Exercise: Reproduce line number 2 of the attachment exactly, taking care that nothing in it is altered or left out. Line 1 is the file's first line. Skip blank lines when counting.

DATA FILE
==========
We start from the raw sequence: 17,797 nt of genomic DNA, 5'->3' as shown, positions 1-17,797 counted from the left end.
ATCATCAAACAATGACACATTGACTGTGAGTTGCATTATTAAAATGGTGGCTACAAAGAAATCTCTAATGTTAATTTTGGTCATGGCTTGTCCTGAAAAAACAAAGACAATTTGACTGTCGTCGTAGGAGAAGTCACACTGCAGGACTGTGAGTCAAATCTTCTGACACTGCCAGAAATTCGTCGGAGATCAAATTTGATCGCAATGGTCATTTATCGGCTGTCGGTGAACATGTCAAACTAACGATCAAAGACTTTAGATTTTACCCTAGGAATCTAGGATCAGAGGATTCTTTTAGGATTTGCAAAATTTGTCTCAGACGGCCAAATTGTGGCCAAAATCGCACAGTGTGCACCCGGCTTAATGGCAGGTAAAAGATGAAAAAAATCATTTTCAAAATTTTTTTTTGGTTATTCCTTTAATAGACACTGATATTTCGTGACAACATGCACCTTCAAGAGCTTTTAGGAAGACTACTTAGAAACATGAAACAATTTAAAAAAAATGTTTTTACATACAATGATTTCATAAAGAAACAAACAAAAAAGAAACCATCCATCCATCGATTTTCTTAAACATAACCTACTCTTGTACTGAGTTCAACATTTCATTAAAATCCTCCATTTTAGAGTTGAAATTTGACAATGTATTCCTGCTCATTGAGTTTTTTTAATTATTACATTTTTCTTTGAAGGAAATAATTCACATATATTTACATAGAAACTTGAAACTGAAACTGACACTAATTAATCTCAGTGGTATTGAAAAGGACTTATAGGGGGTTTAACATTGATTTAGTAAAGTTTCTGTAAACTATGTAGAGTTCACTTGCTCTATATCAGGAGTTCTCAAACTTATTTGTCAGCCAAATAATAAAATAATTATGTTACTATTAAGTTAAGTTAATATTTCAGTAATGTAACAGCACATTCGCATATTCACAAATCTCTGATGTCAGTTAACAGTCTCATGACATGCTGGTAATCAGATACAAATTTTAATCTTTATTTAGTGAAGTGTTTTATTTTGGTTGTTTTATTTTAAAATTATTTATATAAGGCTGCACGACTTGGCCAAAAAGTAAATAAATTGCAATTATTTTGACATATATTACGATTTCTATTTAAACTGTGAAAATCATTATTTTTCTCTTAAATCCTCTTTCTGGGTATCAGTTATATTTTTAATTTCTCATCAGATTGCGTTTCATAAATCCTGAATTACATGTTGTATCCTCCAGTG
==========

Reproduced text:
ATCATCAAACAATGACACATTGACTGTGAGTTGCATTATTAAAATGGTGGCTACAAAGAAATCTCTAATGTTAATTTTGGTCATGGCTTGTCCTGAAAAAACAAAGACAATTTGACTGTCGTCGTAGGAGAAGTCACACTGCAGGACTGTGAGTCAAATCTTCTGACACTGCCAGAAATTCGTCGGAGATCAAATTTGATCGCAATGGTCATTTATCGGCTGTCGGTGAACATGTCAAACTAACGATCAAAGACTTTAGATTTTACCCTAGGAATCTAGGATCAGAGGATTCTTTTAGGATTTGCAAAATTTGTCTCAGACGGCCAAATTGTGGCCAAAATCGCACAGTGTGCACCCGGCTTAATGGCAGGTAAAAGATGAAAAAAATCATTTTCAAAATTTTTTTTTGGTTATTCCTTTAATAGACACTGATATTTCGTGACAACATGCACCTTCAAGAGCTTTTAGGAAGACTACTTAGAAACATGAAACAATTTAAAAAAAATGTTTTTACATACAATGATTTCATAAAGAAACAAACAAAAAAGAAACCATCCATCCATCGATTTTCTTAAACATAACCTACTCTTGTACTGAGTTCAACATTTCATTAAAATCCTCCATTTTAGAGTTGAAATTTGACAATGTATTCCTGCTCATTGAGTTTTTTTAATTATTACATTTTTCTTTGAAGGAAATAATTCACATATATTTACATAGAAACTTGAAACTGAAACTGACACTAATTAATCTCAGTGGTATTGAAAAGGACTTATAGGGGGTTTAACATTGATTTAGTAAAGTTTCTGTAAACTATGTAGAGTTCACTTGCTCTATATCAGGAGTTCTCAAACTTATTTGTCAGCCAAATAATAAAATAATTATGTTACTATTAAGTTAAGTTAATATTTCAGTAATGTAACAGCACATTCGCATATTCACAAATCTCTGATGTCAGTTAACAGTCTCATGACATGCTGGTAATCAGATACAAATTTTAATCTTTATTTAGTGAAGTGTTTTATTTTGGTTGTTTTATTTTAAAATTATTTATATAAGGCTGCACGACTTGGCCAAAAAGTAAATAAATTGCAATTATTTTGACATATATTACGATTTCTATTTAAACTGTGAAAATCATTATTTTTCTCTTAAATCCTCTTTCTGGGTATCAGTTATATTTTTAATTTCTCATCAGATTGCGTTTCATAAATCCTGAATTACATGTTGTATCCTCCAGTG